My buddy Cooper IM’d me this link to a parody video about guys doing Marvel Superhero reenactments. This is hilarious stuff, particularly if like me you are familiar with the source material. Stick around all the way to the end, because the last 5 seconds are the best.
Lazy web question: Is the Chris Pedersen who starred in the Penelope Spheeris movie Suburbia the same Chris Pedersen who drummed for Camper Van Beethoven?
I was just expressing my appreciation for the Jesus and Mary Chain and how refreshing I found their albums, coming in the dark days of radio hair metal during the mid to late 80’s. I recently heard some of those songs for the first time in a while and was struck all over again how good they are. Much like the Sonic Youth of the same time period, they made noise accessible and enjoyable. Via WREK I heard a lot of the unadulterated stuff back then and mostly couldn’t take it. When it was married up with just enough pop sensibility ala “Just Like Honey” I was all over it. I only saw them one time in the 90’s with Mazzy Star opening up and it was a good enough show but those albums are really where they were at.
I have a highly uncommercial band concept – a Jesus and Mary Chain tribute band. Maybe you could get a Skinny Puppy tribute band to open at your sparsely attended gigs in deranged venues.
I took this dumb test and came out 0% Midwestern. As a kid from Nebraska and Kansas, I call BS on this.
Your Linguistic Profile:
|55% General American English|
|10% Upper Midwestern|
Sadly, an original king of ska, Desmond Dekker has died. I often think of him when I get up in the morning, slaving for bread, so that every mouth can be fed. May he be rock steady wherever he goes next.
Last night I went to the beach to see V For Vendetta. I had really wanted to see this in the theater before it left, and was surprised to find not only that it was still showing in my area but was in the IMAX format. I’ve been a fan of the story since I was a teenager, and was enough of a geek to have read the incomplete story in the British Warrior comic magazine and waited for years to have the story finished by DC Comics.
I thought the movie was very very good. Visually it looked fantastic and did a great job of capturing this morally slippery story in all its complexity. I’m especially glad that they didn’t feel a need to “Hollywood” up the story. My worry was that they would shim in some sort of bolted-on resolution about who V actually was, which would cut the heart out of it. Ultimately, it doesn’t matter who he was and that’s the point of the whole thing. The bits of philosophizing about the difference between the tangible and the symbolic were highly interesting and sufficient as they were, without some sort of phony “aha” moment about the identity. The “aha” moment was entirely about the actions.
The original story was a reaction against the Thatcher government of the 80s but it certainly has a lot of resonance in today’s American political climate. Watching Stephen Rae’s powerful performance as Finch, investigating the wrongdoing of his government while getting enormous political pressure to drop it certainly has a different set of baggage brought to it today than it would have a few years ago.
All in all, great movie and I’m glad I saw it on a screen large enough to park a battleship on.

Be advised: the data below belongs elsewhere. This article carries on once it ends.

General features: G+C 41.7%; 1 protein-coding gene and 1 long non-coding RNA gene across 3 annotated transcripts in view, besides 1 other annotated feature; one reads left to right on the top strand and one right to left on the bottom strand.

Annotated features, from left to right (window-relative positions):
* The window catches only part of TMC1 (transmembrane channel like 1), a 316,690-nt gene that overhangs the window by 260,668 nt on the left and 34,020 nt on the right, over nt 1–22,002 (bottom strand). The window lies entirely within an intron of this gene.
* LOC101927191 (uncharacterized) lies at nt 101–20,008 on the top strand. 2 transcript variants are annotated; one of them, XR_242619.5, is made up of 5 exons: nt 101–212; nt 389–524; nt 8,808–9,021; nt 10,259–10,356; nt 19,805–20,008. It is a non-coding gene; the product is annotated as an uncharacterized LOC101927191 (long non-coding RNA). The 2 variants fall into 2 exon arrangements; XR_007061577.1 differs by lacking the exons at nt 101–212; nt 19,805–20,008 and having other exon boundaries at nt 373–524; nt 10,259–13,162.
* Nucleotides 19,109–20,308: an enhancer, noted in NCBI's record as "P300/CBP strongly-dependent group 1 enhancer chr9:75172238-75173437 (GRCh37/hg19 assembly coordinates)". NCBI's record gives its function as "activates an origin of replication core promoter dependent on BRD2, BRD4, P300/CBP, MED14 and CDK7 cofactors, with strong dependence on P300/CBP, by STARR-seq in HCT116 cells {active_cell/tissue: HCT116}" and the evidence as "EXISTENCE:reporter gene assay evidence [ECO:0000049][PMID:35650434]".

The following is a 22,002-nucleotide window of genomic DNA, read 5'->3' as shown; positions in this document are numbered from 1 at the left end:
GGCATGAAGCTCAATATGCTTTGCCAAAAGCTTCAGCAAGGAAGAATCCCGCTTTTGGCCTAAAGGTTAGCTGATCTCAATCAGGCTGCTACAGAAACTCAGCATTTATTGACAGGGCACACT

Tonight we went on an impromptu evening dog walk at the beach. Man, do I love living in a place where that is possible. When we came home, we had some Qdoba burritos and then watched the oldest movie taped on our DVR – Requiem for a Dream. It’s been on there since last October and finally we got to it.
It was definitely a good, well made film and entirely a downer. It wasn’t really unlike what I was expecting, but was even a little more extreme in the final act. I think this would be a good movie to show to kids to straighten them up. It was way more effective than any anti-drug PSA I’ve ever seen.
I play a song by Headlights; I play a clip from the Penn Jillette show and talk about how I’d rather hear someone express their human, fallible opinion than pretend they have all the answers; I play a clip from Jack Black’s Nacho Libre videoblog; I play a song from Uma Floresta; I talk about seeing Over the Hedge and the joy of the movie going experience; I play a piece from the Onion.
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Whenever I use Audio Hijack Pro (of which I am a proud paid customer and give my highest recommendation), I always use the VU Meter plugin. Maybe this is my radio background showing in the romanticization of old affordances, but watching that needle bounce to the right and into the red is infinitely more satisfying than any sort of LED or progress bar style meter of the same information. Sometimes an analog view just hits you right there, you know?
I recently watched the episode of the Henry Rollins show that had PT Anderson talking movies and Aimee Mann as the musical guest. That led me to break out my copy of Bachelor No. 2 and spin it. When I first got this album, and even before when I had MP3s of a few of the songs, I listened obsessively. I must have listened to “Ghost World” and “Calling it Quits” hundreds of times each. I never really noticed before how much the album reminds me of Abbey Road in some strange way. The way the lead guitar sounds, the feeling of the songs and all just put me in mind of it.
This might be because my subconscious mind is always trying to connect everything to Abbey Road at all times. Anytime I see one of those lists of the best albums of all time that has Sergeant Pepper up top, I always scoff and point out that it isn’t even the third best Beatles album. If history was different and they had released the single disc White Album without some of the weaker/weirder stuff, SP might not even be in the top half.
In one panel from Calvin and Hobbes, my recent life is summed up. I love it when things are concise.